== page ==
|

Growing class actions

There will certainly be regulatory investigationsand class action lawsuits. These suits may comefrom consumers impacted directly as well as Equifax businessclients who relied on the company to safeguard employee data.

|

"We could see (cyber insurance) pricing change and underwritinggetting more stringent within the next couple of months," Bornsaid.

|

Cybersecurity executive Sidd Gavirneni concurred.

|

"Other recent attacks have had an impact on pricing for sure,"said Gavirneni, CEO and co-founder of Zeguro, a SanFrancisco-based cyber insurance MGA that providescybersecurity services. "The scale of the Equifaxbreach will lead to a higher demand for cyber insurance. Theusers whose data has been compromised will take this fear to workand to the businesses they run. Also, underwriters now have moredata to base pricing on."

|

The Equifax breach, he added, is a chance for agents and brokersto illustrate just how catastrophic a cyber breach can be forbusiness. This will be a chance to "provide customers with insightsinto why and how the Equifax breach happened, and help themunderstand the cyber risks their businesses face," Gavirneni said."Only then can they understand the real need for cyberinsurance."

|

Policy pricing impact

David Derigiotis is corporate vice president of the ProfessionalLiability Center of Excellence at Burns & Wilcox, a major NorthAmerican insurance wholesaler. He said the Equifax breach "will bethe largest, most financially draining cyberattack the world hasever seen impacting a single organization," and that the costsassociated with the event are likely to skyrocket.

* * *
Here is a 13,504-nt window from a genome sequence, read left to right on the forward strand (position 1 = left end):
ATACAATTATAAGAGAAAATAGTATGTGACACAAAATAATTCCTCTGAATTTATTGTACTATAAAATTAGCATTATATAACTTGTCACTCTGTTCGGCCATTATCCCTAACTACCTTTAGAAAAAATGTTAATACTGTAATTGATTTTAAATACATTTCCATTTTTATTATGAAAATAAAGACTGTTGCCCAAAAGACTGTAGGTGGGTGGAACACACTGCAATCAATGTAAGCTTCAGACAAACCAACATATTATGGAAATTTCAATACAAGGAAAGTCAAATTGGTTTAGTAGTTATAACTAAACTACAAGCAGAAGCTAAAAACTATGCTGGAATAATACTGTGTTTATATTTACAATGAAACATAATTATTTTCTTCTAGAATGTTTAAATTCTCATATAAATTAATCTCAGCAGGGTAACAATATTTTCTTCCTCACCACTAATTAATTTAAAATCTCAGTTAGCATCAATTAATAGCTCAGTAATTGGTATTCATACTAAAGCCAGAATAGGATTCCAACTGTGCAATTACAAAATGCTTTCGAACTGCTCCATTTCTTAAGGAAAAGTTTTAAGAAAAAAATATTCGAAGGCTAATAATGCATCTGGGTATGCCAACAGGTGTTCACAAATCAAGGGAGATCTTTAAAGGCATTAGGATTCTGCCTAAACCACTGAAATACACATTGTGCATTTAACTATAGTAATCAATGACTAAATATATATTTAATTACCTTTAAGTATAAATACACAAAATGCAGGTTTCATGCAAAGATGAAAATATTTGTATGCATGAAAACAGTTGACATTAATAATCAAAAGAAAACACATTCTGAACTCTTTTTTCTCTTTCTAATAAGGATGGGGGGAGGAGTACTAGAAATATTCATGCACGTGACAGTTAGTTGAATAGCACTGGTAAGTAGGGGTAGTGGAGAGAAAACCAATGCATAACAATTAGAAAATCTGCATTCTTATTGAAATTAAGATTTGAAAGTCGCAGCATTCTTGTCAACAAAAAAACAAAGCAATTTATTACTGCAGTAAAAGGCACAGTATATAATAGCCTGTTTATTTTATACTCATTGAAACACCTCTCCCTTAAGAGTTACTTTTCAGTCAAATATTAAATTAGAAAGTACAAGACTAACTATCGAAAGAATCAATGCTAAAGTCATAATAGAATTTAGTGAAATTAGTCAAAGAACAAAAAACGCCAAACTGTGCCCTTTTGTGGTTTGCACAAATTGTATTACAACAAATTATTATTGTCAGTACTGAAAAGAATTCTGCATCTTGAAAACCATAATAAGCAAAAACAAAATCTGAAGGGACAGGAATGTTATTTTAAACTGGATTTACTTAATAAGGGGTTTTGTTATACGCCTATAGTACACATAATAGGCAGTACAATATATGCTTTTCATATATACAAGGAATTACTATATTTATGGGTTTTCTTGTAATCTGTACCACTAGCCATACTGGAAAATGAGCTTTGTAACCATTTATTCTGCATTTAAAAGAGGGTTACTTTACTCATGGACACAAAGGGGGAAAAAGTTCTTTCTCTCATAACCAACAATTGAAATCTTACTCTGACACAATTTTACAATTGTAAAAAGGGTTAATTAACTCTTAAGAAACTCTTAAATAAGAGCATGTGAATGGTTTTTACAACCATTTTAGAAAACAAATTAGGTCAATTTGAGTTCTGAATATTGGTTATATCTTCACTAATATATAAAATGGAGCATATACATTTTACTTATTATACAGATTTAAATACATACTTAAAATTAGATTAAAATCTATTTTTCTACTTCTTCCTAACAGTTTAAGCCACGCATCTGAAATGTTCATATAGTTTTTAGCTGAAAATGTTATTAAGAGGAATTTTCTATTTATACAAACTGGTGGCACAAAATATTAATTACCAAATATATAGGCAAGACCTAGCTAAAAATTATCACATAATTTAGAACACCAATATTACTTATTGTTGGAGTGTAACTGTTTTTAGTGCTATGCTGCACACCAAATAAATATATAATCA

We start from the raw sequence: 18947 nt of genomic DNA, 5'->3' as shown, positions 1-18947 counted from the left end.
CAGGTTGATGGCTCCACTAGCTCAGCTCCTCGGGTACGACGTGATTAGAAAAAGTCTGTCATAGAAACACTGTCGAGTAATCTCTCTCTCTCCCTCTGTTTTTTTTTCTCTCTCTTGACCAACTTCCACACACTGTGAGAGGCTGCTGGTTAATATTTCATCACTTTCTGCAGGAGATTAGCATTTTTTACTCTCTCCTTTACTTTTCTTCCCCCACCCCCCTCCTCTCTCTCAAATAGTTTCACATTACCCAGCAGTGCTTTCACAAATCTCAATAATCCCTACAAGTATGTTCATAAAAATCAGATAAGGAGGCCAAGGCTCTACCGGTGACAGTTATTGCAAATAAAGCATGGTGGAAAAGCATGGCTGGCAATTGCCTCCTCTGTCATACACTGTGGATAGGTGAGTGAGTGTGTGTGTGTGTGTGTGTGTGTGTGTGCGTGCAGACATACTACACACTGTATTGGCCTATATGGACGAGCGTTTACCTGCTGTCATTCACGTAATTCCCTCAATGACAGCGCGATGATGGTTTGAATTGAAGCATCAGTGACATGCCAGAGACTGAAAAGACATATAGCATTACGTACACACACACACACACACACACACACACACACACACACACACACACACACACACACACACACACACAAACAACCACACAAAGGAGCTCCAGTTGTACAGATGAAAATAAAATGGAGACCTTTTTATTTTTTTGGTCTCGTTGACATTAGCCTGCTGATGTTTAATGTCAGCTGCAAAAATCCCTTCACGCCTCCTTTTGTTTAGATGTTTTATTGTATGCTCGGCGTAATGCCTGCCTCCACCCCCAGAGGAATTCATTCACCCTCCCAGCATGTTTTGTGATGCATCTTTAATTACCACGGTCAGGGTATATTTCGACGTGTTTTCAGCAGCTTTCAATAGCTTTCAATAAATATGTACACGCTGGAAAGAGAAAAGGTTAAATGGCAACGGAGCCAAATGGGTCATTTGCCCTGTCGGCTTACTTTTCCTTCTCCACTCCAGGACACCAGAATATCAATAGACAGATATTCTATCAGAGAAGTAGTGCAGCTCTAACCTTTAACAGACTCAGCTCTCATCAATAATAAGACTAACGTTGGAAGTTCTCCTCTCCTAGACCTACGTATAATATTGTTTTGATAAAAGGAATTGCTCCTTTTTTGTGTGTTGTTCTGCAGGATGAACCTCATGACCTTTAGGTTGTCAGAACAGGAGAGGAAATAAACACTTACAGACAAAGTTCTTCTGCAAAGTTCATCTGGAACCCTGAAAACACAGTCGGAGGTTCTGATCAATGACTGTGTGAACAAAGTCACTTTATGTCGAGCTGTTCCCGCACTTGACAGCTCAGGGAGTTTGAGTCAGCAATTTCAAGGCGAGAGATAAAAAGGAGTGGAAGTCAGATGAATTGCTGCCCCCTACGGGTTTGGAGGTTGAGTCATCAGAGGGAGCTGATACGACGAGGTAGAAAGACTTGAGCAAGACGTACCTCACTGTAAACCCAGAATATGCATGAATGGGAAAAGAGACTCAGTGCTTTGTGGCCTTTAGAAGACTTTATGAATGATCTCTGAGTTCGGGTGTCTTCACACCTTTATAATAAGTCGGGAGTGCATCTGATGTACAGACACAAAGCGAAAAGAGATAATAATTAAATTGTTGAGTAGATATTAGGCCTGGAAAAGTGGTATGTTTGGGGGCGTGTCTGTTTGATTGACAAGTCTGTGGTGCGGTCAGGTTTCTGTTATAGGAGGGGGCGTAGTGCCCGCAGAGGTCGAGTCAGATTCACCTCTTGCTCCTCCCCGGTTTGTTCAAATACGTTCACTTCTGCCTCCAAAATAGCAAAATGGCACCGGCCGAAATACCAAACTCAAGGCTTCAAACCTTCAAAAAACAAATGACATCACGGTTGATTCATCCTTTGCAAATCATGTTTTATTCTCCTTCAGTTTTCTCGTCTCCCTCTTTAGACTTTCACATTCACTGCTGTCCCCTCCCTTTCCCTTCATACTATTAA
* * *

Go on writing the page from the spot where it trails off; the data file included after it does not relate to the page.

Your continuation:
|

"This data breach should drive continued cyber insurance growthwithin the P&C industry, causing organizations of all sizes toreevaluate their insurance and cybersecurity strategy," Derigiotissaid.

|

He was, however, skeptical about the idea that the Equifaxbreach will impact policy pricing.

|

"It is not just one insurance company covering the loss, it is atower of insurance companies involved providing financialventilation," he said. "There is so much interest in this spacethat there are any number of other insurance carriers to step inand provide coverage. A tremendous amount of capacity is availablefor Cyber Liability policies right now."

|

The greater lesson may be that no company, no matter how largeor sophisticated, is immune to a cyber breach.

|

"Knowing large-scale organizations have a difficult timerebounding from data breaches, smaller companies will not have achance," after a breach, and will not likely be able to sustainsuch an attack, Derigiotis said. "Brokers and agents can use(Equifax) as an example on how to better address cyber risks,including having the necessary resources and insurance coverage tosurvive an attack,"

|

IT hygiene

Dan Burke, vice president and Cyber Product Head at Hiscox USA,said any business that handles sensitive customer information onpart with the type of information that hackers accessed fromEquifax (names, social Security numbers, birth dates, addresses,driver’s license numbers and credit card information) must now bewell-aware of the important of information securityhygiene.

|